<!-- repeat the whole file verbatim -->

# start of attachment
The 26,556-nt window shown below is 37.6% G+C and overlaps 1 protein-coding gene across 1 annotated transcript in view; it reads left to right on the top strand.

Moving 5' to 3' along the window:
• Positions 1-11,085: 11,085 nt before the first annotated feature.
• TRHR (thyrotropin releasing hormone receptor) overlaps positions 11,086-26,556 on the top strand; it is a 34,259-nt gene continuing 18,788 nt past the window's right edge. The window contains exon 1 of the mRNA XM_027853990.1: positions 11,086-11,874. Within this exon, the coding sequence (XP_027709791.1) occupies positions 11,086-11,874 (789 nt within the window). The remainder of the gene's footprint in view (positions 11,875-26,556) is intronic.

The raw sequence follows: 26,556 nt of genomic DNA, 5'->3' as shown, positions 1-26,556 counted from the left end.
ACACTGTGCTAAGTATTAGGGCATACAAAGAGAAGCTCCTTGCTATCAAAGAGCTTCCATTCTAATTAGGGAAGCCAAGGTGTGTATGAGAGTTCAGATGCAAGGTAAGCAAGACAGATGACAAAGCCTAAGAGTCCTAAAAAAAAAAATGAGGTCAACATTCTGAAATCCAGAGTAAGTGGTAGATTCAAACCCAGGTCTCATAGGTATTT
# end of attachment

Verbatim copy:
The 26,556-nt window shown below is 37.6% G+C and overlaps 1 protein-coding gene across 1 annotated transcript in view; it reads left to right on the top strand.

Moving 5' to 3' along the window:
• Positions 1-11,085: 11,085 nt before the first annotated feature.
• TRHR (thyrotropin releasing hormone receptor) overlaps positions 11,086-26,556 on the top strand; it is a 34,259-nt gene continuing 18,788 nt past the window's right edge. The window contains exon 1 of the mRNA XM_027853990.1: positions 11,086-11,874. Within this exon, the coding sequence (XP_027709791.1) occupies positions 11,086-11,874 (789 nt within the window). The remainder of the gene's footprint in view (positions 11,875-26,556) is intronic.

The raw sequence follows: 26,556 nt of genomic DNA, 5'->3' as shown, positions 1-26,556 counted from the left end.
ACACTGTGCTAAGTATTAGGGCATACAAAGAGAAGCTCCTTGCTATCAAAGAGCTTCCATTCTAATTAGGGAAGCCAAGGTGTGTATGAGAGTTCAGATGCAAGGTAAGCAAGACAGATGACAAAGCCTAAGAGTCCTAAAAAAAAAAATGAGGTCAACATTCTGAAATCCAGAGTAAGTGGTAGATTCAAACCCAGGTCTCATAGGTATTT